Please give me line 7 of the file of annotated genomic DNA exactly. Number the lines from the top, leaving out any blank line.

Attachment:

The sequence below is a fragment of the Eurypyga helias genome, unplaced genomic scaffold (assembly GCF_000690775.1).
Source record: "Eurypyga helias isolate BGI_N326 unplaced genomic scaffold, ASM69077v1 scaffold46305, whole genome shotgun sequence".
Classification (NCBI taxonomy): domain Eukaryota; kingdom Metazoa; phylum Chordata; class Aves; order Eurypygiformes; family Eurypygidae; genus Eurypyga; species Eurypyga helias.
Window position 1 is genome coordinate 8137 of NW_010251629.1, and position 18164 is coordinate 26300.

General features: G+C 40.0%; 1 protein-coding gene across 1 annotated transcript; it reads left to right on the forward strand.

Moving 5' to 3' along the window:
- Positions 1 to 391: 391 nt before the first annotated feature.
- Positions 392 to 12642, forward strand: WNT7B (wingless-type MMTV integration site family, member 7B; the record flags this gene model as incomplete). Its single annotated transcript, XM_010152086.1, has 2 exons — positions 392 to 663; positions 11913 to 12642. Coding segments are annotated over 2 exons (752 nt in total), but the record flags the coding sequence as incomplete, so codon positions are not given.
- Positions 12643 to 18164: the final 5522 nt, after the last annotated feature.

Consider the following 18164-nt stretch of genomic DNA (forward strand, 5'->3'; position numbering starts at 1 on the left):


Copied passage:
- Positions 1 to 391: 391 nt before the first annotated feature.